UNCTAD and its role in regulation of liability for carriage of goods by sea and multimodal transport
UNCTAD and its role in regulation of liability for carriage of goods by sea and multimodal transport
President, International Multimodal Transport
Association/Former Head, Legal Section, United
Nations Conference on Trade and Development
In 2004 UNCTAD celebrated the 40th anniversary of its establishment. Since its inception in 1964, UNCTAD has pursued its basic mission of promoting international trade and economic development, particularly of developing countries. Four decades of study, analysis, discussion and negotiation in UNCTAD have led to the emergence of new ideas, new approaches and solutions. The negotiating process in UNCTAD has resulted in the adoption of international instruments and agreements which contributed to the making of international law. However, the work of UNCTAD had to evolve during this period following the political and economic conditions of the world.
This chapter attempts to provide a brief account of the establishment of UNCTAD with particular reference to shipping and shipping legislation describing the gradual evolution of its work. It further provides an overview of the developments concerning the work of UNCTAD on the carriage of goods by sea and multimodal transport including the negotiating history leading to the adoption of the Hamburg Rules1 and Multimodal Convention.2
The first session of UNCTAD I in 1964 laid down the basis for the establishment of an organization which was expected to bring radical changes towards a new dynamic international trade system and to lay the foundation of a better world economic order. In the opinion of the UN Secretary General, U Thant, the Conference
1 United Nations Convention on the Carriage of Goods by Sea, 1978.
2 United Nations Convention on International Multimodal Transport of Goods, 1980.
The adoption by the UN General Assembly of Resolution 1995 (XIX)4 establishing UNCTAD as an organ of the Assembly, marked the culmination of deliberations and efforts within the UN in:
the growing conviction that the economic aims of the Charter would best be furthered by a bold new programme of international economic co-operation; and it was in this conviction that the United Nations Conference on Trade and Development had its origin.5
Indeed with the emergence of a large number of developing countries following the decolonization process after the Second World War, there was a growing demand for the creation of an organ within the UN system that would be more responsive to the needs of developing countries. The process leading to the establishment of UNCTAD began by the UN General Assembly, in December 1961, designating the 1960s as ‘the United Nations Development Decade’. This was followed by the Cairo Conference on the Problems of Economic Development in July 1962, attended by 36 African, Asian and Latin American countries, which adopted a declaration strongly recommending the convening of an international conference on trade and development within the framework of the UN. The General Assembly later in December 1962 adopted Resolution 1785 (XVII)6 calling for holding the Conference in early 1964.7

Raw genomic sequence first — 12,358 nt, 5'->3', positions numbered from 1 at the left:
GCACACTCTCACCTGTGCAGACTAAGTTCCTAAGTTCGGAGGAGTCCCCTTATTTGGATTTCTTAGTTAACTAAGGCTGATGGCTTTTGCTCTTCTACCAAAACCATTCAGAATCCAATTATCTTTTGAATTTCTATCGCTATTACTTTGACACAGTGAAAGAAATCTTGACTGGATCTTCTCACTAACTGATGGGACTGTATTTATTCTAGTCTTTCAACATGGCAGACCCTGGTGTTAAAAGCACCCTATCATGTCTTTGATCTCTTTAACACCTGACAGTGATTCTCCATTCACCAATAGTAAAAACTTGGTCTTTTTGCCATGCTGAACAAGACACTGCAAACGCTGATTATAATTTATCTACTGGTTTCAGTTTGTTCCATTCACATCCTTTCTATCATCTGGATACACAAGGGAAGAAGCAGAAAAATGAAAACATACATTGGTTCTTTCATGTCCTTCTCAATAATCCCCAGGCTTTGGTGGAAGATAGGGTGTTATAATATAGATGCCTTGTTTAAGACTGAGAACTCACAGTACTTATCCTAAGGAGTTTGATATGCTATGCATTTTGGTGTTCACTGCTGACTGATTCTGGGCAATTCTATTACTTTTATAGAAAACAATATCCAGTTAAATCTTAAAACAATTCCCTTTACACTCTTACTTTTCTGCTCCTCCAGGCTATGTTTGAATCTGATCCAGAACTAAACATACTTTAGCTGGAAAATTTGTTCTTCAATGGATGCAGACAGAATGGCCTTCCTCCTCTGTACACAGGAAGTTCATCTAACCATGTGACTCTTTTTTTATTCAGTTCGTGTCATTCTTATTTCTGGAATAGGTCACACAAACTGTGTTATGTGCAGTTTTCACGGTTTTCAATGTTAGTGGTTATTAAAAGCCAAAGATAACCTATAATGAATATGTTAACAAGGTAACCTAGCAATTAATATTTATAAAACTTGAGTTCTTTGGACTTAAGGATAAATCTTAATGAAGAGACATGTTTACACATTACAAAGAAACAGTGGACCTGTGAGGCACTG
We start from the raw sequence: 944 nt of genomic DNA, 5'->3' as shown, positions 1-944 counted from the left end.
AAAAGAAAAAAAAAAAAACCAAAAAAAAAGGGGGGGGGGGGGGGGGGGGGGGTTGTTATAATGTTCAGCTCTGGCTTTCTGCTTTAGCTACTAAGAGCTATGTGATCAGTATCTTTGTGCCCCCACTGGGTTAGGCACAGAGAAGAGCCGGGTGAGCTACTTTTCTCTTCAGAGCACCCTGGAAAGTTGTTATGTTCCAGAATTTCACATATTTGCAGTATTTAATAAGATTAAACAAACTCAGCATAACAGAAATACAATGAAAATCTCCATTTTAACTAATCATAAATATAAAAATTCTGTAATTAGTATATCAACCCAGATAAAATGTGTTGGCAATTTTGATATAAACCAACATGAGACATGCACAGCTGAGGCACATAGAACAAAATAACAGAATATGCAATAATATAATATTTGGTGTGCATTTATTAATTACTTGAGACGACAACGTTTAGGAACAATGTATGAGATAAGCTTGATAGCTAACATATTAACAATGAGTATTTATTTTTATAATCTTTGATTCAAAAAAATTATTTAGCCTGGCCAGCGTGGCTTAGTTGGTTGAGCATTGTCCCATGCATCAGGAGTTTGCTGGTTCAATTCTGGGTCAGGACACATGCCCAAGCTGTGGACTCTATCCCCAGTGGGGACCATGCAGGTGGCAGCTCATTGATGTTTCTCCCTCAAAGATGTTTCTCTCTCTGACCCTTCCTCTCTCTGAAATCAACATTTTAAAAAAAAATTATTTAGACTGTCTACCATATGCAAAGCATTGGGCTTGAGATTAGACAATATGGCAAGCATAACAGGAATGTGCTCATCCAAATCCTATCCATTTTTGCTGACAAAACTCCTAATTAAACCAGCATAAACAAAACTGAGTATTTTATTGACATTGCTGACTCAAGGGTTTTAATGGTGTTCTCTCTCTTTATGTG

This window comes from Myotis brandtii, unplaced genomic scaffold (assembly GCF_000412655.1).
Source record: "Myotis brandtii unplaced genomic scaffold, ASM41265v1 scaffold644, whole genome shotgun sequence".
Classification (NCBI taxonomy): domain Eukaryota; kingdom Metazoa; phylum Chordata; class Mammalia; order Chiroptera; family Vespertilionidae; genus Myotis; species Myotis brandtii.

UNCTAD I – convened in Geneva from 23 March to 16 June 1964 – provided a unique opportunity to make a comprehensive review of the problems of trade and economic development, particularly those problems affecting developing countries. The Conference identified the general targets for the international community to focus on dealing with the problems of development through trade and international cooperation. The recommendations of the first Conference covered a wide range of problems of trade and development calling for solution by means of new guidelines for trade and international cooperation, with particular regard to problems affecting developing countries.
While ‘aspects of shipping’ was identified as a major issue in relation to trade of developing countries, in view of opposition from major maritime countries, the Conference only adopted a ‘Common Measure of Understanding on Shipping Questions’ which mainly focused on the liner conference system.8 The Conference also recommended that appropriate intergovernmental procedures be established
3 See Foreword, Proceedings of the United Nations Conference on Trade and Development, 23 March–16 June 1964, vol. 1: Final Act and Report (New York: UN, 1964).
4 UN General Assembly Resolution 1995 (XIX) of 30 December 1964.